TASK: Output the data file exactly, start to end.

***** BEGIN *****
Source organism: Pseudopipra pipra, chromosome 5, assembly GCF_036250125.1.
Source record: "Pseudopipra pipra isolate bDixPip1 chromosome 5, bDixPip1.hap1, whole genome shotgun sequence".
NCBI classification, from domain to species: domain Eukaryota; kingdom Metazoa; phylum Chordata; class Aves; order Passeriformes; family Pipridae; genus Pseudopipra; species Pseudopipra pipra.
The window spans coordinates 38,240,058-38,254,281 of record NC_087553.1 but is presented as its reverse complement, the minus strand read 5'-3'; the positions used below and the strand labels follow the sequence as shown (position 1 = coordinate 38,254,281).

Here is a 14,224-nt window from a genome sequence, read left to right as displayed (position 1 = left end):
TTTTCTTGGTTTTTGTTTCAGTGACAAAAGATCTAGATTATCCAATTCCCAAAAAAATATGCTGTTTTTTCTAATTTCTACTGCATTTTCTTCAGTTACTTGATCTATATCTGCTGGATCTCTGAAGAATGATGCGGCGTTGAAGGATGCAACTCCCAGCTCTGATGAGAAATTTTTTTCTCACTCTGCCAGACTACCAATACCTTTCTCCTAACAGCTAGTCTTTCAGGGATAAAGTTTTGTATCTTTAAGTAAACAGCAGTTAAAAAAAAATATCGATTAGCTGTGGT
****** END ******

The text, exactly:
Source organism: Pseudopipra pipra, chromosome 5, assembly GCF_036250125.1.
Source record: "Pseudopipra pipra isolate bDixPip1 chromosome 5, bDixPip1.hap1, whole genome shotgun sequence".
NCBI classification, from domain to species: domain Eukaryota; kingdom Metazoa; phylum Chordata; class Aves; order Passeriformes; family Pipridae; genus Pseudopipra; species Pseudopipra pipra.
The window spans coordinates 38,240,058-38,254,281 of record NC_087553.1 but is presented as its reverse complement, the minus strand read 5'-3'; the positions used below and the strand labels follow the sequence as shown (position 1 = coordinate 38,254,281).

Here is a 14,224-nt window from a genome sequence, read left to right as displayed (position 1 = left end):
TTTTCTTGGTTTTTGTTTCAGTGACAAAAGATCTAGATTATCCAATTCCCAAAAAAATATGCTGTTTTTTCTAATTTCTACTGCATTTTCTTCAGTTACTTGATCTATATCTGCTGGATCTCTGAAGAATGATGCGGCGTTGAAGGATGCAACTCCCAGCTCTGATGAGAAATTTTTTTCTCACTCTGCCAGACTACCAATACCTTTCTCCTAACAGCTAGTCTTTCAGGGATAAAGTTTTGTATCTTTAAGTAAACAGCAGTTAAAAAAAAATATCGATTAGCTGTGGT